Noise Figure – Equivalent Noise Bandwidth

Harald Friis (Friis 1944) gave guidance on measuring the noise figure of receivers, and explains the concept of Effective Bandwidth.

Effective Bandwidth

The contribution to the available output noise by the Johnson-noise sources in the signal generator is readily calculated for and ideal or square-top band-pass characteristic and it is GKTB where B is the bandwidth in cycles per second. In practice, however, the band is not flat; ie, the gain over the band is not constant but varies with frequency. In this case the total contribution is ∫GfKTdf where Gf is the gain at frequency f. The effective bandwidth B of the network is defined as the bandwidth of an ideal band-pass network with gain G that gives this contribution to the noise output.

Continue reading Noise Figure – Equivalent Noise Bandwidth

nanovna-saver – a first look

The NanoVNA is a new low cost community developed VNA with assembled units coming out of China for <$50.

I have long held the view that these things are most useful when accompanied by a capable PC client that performs flexible text book presentations of data.

Considering buying one, my first step was to perform a desk evaluation of a popular PC client, which seems to be nanovna-saver.

Before downloading it, I examined the first screenshot on the github page.

It gives evidence that the author does not follow industry standard convention for transmission line terms and theory.

In the results shown above (s11) impedance is 39.105+j39.292Ω and some transformations of that value. Continue reading nanovna-saver – a first look

Antenna analyser – what if the device under test does not have a coax plug on it?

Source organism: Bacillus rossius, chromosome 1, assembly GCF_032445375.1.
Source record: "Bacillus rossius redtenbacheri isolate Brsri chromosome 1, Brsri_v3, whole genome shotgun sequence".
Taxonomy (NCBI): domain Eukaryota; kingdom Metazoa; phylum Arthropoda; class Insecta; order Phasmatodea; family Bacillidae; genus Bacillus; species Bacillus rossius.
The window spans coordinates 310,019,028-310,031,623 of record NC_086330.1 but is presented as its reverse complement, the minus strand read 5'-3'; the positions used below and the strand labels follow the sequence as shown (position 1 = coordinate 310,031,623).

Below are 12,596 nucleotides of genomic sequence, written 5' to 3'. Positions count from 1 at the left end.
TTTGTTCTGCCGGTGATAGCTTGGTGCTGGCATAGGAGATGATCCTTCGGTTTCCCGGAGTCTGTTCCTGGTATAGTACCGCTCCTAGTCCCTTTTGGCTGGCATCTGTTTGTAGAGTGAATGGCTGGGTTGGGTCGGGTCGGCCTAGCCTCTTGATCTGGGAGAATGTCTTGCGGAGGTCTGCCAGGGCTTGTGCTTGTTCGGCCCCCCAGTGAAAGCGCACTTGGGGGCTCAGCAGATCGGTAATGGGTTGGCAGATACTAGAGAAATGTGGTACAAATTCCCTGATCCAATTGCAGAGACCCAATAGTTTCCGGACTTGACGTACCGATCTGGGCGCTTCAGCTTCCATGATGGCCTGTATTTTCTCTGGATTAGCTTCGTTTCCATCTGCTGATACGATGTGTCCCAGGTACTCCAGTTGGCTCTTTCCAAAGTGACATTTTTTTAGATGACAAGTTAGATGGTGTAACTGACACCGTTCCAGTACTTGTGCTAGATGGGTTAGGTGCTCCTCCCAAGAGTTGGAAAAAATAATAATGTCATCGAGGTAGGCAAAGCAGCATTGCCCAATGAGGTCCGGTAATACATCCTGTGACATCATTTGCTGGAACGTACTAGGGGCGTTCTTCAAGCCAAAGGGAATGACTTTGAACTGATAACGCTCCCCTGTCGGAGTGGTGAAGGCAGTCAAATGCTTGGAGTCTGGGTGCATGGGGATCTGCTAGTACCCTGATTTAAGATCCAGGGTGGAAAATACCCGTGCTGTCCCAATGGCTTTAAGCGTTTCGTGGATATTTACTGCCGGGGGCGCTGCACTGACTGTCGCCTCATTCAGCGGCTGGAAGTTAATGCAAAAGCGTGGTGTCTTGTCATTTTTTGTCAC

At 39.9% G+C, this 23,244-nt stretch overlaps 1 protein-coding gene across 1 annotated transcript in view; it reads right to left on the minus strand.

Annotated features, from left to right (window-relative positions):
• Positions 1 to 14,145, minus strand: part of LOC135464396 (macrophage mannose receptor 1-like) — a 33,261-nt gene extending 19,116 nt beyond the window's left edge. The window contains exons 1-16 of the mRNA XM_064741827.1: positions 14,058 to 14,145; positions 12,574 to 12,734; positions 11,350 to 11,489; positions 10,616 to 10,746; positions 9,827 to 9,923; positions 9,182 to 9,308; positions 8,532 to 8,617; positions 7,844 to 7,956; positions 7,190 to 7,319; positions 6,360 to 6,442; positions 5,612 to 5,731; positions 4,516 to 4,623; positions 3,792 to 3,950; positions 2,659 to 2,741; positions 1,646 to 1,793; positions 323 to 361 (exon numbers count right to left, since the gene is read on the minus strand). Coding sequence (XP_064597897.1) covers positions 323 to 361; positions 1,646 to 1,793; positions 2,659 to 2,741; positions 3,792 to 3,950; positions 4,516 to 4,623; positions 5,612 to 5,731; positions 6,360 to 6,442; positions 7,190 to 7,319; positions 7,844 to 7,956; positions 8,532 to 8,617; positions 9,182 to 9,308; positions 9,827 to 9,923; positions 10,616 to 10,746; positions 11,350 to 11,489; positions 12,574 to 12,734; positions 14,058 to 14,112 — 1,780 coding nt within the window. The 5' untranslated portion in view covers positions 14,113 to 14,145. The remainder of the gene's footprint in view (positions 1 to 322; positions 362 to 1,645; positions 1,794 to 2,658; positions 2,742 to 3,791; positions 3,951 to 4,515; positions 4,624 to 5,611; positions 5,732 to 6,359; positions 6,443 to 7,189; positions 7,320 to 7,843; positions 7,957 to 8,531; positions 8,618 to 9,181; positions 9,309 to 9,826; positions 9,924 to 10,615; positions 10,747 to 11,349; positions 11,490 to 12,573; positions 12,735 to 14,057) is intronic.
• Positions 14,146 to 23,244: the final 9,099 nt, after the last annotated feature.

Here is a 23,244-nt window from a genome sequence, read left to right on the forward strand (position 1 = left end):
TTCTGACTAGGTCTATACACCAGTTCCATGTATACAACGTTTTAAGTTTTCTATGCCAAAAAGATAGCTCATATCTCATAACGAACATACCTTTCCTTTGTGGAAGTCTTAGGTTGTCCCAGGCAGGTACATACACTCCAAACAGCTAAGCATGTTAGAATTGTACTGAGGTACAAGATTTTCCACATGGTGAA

I have written a few articles on fixtures for adapting the device under test (DUT) to an antenna analyser’s coax jack.

Antenna analysers come with a range of connectors, the UHF connector is very popular, perhaps less so are N-type, SMA and BNC.

I use a range of fixtures made to suit specific applications, but the most flexible are the two shown in the following pic.

Above are two adapters: Continue reading Antenna analyser – what if the device under test does not have a coax plug on it?

Post post implementation review R134a replaced with HyChill Minus 30

I repaced the R134a refrigerant in my car aircon system with a hydrocarbon refrigerant, Hychill Minus 30 (HC-30).

Research had indicated that permeation of reduced barrier hoses was problem with HC refrigerants. The hoses in the car were Goodyear hoses with catalogue numbers, but I was unable to find data on them. Their diameter was comparable to standard barrier hoses, so I proceeded with the trial. Continue reading Post post implementation review R134a replaced with HyChill Minus 30

Diagnosing a possible antenna problem by comparison with a baseline

Recently I have had difficult reaching the local DMR repeater on 70cm, and needed to check that the antenna system had not deteriorated.

I took a baseline measurement with an AA-600 after some refurbishment work in Jan 2018, and was able to compare a current sweep to that baseline.

Above, a wide Return Loss sweep of the Diamond X-50N with feed line compared to the baseline (the thin blue line). Continue reading Diagnosing a possible antenna problem by comparison with a baseline

Do Distortionless Lines exist?

I am asked about my use of the term Distortionless Lines from time to time, often in the vein of they don’t exist, so why discuss them?